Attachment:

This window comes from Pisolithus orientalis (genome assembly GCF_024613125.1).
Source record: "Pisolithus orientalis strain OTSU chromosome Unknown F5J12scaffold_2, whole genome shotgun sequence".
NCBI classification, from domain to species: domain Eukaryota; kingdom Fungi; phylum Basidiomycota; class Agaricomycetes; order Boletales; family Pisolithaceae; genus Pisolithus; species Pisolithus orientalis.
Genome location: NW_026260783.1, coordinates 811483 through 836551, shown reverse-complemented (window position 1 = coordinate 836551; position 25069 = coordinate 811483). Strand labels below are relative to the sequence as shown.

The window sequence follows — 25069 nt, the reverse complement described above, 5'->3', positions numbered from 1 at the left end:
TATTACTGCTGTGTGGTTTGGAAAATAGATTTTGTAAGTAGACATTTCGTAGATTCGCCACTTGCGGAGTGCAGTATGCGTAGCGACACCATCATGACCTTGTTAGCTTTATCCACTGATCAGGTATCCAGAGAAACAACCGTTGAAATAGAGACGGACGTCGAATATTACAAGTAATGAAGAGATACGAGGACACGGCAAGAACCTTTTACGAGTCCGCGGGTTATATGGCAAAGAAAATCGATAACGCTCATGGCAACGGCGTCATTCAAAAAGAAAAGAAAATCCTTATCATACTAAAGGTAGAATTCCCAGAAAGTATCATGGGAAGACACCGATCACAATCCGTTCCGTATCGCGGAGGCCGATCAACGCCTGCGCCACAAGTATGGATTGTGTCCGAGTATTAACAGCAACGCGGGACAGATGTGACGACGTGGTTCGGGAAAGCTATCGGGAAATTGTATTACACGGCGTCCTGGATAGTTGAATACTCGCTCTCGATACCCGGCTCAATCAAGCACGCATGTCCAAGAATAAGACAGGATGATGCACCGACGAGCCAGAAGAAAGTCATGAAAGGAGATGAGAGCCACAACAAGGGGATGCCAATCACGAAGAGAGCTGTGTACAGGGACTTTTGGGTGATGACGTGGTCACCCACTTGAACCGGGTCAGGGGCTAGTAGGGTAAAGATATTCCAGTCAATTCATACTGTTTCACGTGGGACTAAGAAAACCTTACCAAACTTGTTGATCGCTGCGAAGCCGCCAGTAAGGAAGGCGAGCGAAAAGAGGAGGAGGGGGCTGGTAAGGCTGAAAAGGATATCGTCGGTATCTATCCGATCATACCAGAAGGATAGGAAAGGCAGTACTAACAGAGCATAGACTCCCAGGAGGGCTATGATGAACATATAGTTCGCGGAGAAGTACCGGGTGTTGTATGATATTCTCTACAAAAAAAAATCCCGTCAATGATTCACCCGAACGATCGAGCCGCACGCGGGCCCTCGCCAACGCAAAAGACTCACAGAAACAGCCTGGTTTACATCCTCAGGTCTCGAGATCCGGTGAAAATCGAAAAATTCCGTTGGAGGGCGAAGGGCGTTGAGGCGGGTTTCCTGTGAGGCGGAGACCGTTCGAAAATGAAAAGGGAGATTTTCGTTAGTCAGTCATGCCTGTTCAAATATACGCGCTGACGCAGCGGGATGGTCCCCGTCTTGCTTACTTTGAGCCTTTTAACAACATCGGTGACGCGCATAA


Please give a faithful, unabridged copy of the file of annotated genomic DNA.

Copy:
This window comes from Pisolithus orientalis (genome assembly GCF_024613125.1).
Source record: "Pisolithus orientalis strain OTSU chromosome Unknown F5J12scaffold_2, whole genome shotgun sequence".
NCBI classification, from domain to species: domain Eukaryota; kingdom Fungi; phylum Basidiomycota; class Agaricomycetes; order Boletales; family Pisolithaceae; genus Pisolithus; species Pisolithus orientalis.
Genome location: NW_026260783.1, coordinates 811483 through 836551, shown reverse-complemented (window position 1 = coordinate 836551; position 25069 = coordinate 811483). Strand labels below are relative to the sequence as shown.

The window sequence follows — 25069 nt, the reverse complement described above, 5'->3', positions numbered from 1 at the left end:
TATTACTGCTGTGTGGTTTGGAAAATAGATTTTGTAAGTAGACATTTCGTAGATTCGCCACTTGCGGAGTGCAGTATGCGTAGCGACACCATCATGACCTTGTTAGCTTTATCCACTGATCAGGTATCCAGAGAAACAACCGTTGAAATAGAGACGGACGTCGAATATTACAAGTAATGAAGAGATACGAGGACACGGCAAGAACCTTTTACGAGTCCGCGGGTTATATGGCAAAGAAAATCGATAACGCTCATGGCAACGGCGTCATTCAAAAAGAAAAGAAAATCCTTATCATACTAAAGGTAGAATTCCCAGAAAGTATCATGGGAAGACACCGATCACAATCCGTTCCGTATCGCGGAGGCCGATCAACGCCTGCGCCACAAGTATGGATTGTGTCCGAGTATTAACAGCAACGCGGGACAGATGTGACGACGTGGTTCGGGAAAGCTATCGGGAAATTGTATTACACGGCGTCCTGGATAGTTGAATACTCGCTCTCGATACCCGGCTCAATCAAGCACGCATGTCCAAGAATAAGACAGGATGATGCACCGACGAGCCAGAAGAAAGTCATGAAAGGAGATGAGAGCCACAACAAGGGGATGCCAATCACGAAGAGAGCTGTGTACAGGGACTTTTGGGTGATGACGTGGTCACCCACTTGAACCGGGTCAGGGGCTAGTAGGGTAAAGATATTCCAGTCAATTCATACTGTTTCACGTGGGACTAAGAAAACCTTACCAAACTTGTTGATCGCTGCGAAGCCGCCAGTAAGGAAGGCGAGCGAAAAGAGGAGGAGGGGGCTGGTAAGGCTGAAAAGGATATCGTCGGTATCTATCCGATCATACCAGAAGGATAGGAAAGGCAGTACTAACAGAGCATAGACTCCCAGGAGGGCTATGATGAACATATAGTTCGCGGAGAAGTACCGGGTGTTGTATGATATTCTCTACAAAAAAAAATCCCGTCAATGATTCACCCGAACGATCGAGCCGCACGCGGGCCCTCGCCAACGCAAAAGACTCACAGAAACAGCCTGGTTTACATCCTCAGGTCTCGAGATCCGGTGAAAATCGAAAAATTCCGTTGGAGGGCGAAGGGCGTTGAGGCGGGTTTCCTGTGAGGCGGAGACCGTTCGAAAATGAAAAGGGAGATTTTCGTTAGTCAGTCATGCCTGTTCAAATATACGCGCTGACGCAGCGGGATGGTCCCCGTCTTGCTTACTTTGAGCCTTTTAACAACATCGGTGACGCGCATAA